Lavender, one of the most popular herbs in the world, has been highly valued since ancient Greek times. Moreover, it was the ancient Greeks who were the first among Europeans to study, cultivate, and appreciate this plant.
Lavender is an evergreen and a plant that has conquered people’s appreciation with its potent properties. The word itself comes from the Latin “lavare,” which means “to wash, clean.” In the ancient world, it was valued for its particularly unique aroma, beauty, and vast benefits.
Lavender Fascinated the Ancient Minds
The earliest known references to this plant go back more than 2,500 years. In ancient Egypt, lavender was used in embalming and cosmetics. This was confirmed when archaeologists opened Tutankhamen’s tomb in 1922 and discovered jars of ointments containing elements resembling lavender. Apparently, this herb attracted the attention of the royal families, who used it in beauty treatments, massage oils, and medicines. In addition, wealthy men also applied this ointment to their heads to surround their bodies with fragrance.
Lavender is believed to have first appeared on the Greek islands and was then brought to France around 600 BC. By the 17th century, it subsequently spread to other countries, including England and the United States.
The ancient Greeks highly valued the many properties of lavender and used it as an aromatic, medicine, and perfume. In the 3rd century BC, the Greek philosopher Theophrastus described its healing features in his book On Odours. Interestingly, the Greek philosopher Diogenes preferred to apply lavender to his feet rather than his head, saying: “When you put incense on your head, they fly into the air, but if I put them on my feet, the aroma envelops my entire body and flows up to my nose.” Anacreon, the notable Greek lyricist, recommended that the lavender ointment be applied to the chest.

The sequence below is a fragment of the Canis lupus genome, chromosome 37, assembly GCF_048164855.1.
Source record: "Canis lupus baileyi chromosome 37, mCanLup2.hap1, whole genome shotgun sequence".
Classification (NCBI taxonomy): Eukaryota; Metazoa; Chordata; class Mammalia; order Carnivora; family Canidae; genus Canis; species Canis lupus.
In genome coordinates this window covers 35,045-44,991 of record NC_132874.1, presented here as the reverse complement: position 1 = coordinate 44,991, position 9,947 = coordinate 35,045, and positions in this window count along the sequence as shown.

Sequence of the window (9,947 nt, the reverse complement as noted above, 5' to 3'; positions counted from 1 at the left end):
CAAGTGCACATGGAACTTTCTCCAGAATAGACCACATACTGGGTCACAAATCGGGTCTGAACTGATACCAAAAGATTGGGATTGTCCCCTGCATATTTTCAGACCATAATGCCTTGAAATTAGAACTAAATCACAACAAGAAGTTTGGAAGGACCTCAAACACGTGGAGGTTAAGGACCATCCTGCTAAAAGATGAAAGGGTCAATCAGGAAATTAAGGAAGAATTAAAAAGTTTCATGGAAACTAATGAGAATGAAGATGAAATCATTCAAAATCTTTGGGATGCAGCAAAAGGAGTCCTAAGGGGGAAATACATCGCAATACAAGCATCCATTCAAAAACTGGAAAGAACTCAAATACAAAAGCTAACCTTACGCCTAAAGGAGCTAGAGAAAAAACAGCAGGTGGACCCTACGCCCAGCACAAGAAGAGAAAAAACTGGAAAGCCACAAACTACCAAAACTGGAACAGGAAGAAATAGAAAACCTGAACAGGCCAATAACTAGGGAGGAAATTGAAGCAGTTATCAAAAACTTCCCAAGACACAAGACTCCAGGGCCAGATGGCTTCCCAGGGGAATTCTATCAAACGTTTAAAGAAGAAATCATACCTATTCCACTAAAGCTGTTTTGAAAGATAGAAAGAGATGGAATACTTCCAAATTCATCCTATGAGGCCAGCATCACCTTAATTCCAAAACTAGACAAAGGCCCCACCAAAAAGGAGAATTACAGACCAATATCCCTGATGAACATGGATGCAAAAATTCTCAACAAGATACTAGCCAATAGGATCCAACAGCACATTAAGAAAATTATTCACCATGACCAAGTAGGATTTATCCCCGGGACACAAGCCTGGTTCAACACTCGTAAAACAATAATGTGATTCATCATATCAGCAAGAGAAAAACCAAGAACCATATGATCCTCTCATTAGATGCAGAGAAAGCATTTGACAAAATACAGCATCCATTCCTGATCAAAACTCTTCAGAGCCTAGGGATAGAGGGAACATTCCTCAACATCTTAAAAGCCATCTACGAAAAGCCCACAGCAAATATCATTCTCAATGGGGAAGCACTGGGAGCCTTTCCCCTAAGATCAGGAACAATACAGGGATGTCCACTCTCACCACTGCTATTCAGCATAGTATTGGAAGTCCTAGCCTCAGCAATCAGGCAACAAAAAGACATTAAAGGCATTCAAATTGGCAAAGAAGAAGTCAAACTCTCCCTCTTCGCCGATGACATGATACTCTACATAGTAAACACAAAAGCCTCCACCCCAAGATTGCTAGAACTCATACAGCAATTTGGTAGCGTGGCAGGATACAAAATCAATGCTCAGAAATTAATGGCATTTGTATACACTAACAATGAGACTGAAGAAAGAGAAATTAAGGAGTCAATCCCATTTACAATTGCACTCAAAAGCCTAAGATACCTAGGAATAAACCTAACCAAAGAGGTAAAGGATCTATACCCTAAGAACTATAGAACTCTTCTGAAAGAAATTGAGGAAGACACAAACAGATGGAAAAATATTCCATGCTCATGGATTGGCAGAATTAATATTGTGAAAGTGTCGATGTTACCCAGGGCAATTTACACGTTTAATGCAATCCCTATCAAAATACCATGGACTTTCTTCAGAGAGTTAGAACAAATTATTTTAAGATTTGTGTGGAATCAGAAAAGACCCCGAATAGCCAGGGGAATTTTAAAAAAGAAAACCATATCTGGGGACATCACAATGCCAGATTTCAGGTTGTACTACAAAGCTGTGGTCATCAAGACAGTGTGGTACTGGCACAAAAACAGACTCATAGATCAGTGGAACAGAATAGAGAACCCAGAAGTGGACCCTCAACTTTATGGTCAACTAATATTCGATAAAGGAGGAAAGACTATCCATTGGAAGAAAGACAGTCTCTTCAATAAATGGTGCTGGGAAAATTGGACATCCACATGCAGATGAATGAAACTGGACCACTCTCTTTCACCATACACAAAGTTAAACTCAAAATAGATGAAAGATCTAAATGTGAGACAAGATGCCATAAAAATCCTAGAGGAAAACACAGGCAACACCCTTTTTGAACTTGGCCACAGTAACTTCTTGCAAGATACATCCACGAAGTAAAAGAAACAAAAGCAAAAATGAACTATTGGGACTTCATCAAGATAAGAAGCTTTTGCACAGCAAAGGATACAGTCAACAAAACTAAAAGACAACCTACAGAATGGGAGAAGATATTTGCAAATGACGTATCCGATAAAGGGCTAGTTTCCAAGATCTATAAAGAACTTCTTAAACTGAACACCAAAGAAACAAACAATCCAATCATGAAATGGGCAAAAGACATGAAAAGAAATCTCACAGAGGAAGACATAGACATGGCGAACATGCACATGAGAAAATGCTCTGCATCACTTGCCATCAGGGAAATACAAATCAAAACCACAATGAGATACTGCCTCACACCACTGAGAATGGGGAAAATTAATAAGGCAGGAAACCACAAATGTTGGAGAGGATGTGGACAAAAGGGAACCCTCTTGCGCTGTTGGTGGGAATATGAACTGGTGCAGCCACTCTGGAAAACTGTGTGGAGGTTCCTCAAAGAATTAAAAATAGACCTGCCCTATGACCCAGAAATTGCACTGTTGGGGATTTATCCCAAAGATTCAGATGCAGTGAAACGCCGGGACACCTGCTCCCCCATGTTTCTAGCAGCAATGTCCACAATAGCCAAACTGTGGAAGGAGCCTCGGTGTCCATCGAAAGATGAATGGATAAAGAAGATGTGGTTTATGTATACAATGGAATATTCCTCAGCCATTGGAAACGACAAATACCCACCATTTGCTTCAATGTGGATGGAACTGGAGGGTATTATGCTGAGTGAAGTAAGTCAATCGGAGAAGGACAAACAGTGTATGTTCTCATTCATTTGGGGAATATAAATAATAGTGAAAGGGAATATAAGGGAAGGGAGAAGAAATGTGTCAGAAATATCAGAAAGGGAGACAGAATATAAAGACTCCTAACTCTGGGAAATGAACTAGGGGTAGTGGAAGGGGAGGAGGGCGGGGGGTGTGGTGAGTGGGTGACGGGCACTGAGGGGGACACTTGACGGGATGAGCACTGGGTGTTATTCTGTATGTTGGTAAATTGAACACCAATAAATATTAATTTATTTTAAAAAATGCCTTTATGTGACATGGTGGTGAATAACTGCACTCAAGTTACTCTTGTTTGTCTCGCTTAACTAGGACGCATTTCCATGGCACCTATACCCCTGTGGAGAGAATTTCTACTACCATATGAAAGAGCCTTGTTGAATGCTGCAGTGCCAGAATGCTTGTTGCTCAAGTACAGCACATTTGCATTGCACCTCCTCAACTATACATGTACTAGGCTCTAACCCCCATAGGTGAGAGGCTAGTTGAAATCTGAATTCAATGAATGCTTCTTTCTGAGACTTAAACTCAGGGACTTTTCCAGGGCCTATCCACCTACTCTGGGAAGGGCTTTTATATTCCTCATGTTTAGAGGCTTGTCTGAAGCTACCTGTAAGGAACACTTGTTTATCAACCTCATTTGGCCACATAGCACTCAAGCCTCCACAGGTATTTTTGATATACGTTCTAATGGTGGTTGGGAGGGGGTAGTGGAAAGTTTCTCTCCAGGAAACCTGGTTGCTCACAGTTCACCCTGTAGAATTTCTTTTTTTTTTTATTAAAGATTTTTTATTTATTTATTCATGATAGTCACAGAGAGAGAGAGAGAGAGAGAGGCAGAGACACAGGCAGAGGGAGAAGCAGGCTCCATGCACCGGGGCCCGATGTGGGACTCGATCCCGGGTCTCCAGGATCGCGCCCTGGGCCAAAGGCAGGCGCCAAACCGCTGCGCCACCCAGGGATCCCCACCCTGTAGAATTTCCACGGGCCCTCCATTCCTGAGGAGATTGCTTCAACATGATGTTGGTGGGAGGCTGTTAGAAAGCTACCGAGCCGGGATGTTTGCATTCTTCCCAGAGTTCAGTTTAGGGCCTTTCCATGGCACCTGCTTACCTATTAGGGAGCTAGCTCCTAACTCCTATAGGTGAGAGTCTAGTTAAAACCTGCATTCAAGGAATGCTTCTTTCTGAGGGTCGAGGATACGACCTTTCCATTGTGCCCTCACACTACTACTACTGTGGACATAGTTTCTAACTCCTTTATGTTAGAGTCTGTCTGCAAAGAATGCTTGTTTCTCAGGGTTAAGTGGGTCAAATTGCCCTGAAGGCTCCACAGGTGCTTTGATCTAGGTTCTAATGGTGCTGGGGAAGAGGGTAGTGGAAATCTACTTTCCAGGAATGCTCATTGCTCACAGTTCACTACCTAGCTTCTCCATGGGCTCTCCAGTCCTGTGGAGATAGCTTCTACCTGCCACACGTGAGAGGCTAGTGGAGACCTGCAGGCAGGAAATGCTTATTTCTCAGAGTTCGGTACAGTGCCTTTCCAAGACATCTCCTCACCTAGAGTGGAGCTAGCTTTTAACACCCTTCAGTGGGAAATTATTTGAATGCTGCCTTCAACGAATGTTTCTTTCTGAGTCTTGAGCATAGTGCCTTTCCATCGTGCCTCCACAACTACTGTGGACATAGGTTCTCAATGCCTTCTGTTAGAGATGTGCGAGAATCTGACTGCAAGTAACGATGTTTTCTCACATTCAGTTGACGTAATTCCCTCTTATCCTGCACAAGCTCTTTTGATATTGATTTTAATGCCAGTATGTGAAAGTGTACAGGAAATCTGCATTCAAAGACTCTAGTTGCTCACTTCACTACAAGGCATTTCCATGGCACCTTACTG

For centuries, lavender has been used in soaps and cosmetics for its fresh fragrance and antiseptic properties. Herbalists also used this plant as a medicine. In ancient Greece, it was considered a remedy for insomnia and back pain. Even Dioscorides, the renowned physician and one of the fathers of botany, claimed that consuming lavender helped with indigestion, sore throats, and headaches.
Hippocrates, the father of medicine, also praised the properties of lavender, writing that it “warms the brain, tired of the years.” He noted that the use of this plant in food is very healing for diseases of the liver and spleen. In addition, Hippocrates believed that fumigation with lavender could destroy not only a heavy smell, but also an evil spirit.
Lavender Fields in Modern Greece
Today, this plant is associated with French Provence, but Greece also has an abundance of blooming lavender fields, and these are not crowded with visitors. They are located on the mainland of the country away from popular tourist routes.
During the flowering period, which falls in the summer months, particularly in June, the fragrances of lavender fields can be detected many meters away. The fragrances refresh the heavy sultry air during the hot Greek summer months, providing respite from the heat.
One of the areas with purple fields is located near the city of Kozani at a place called Xirolimni. The best place to admire the lavender fields stretching to the horizon is located near the village of Mesimeri on the way from Thessaloniki to the Halkidiki peninsula.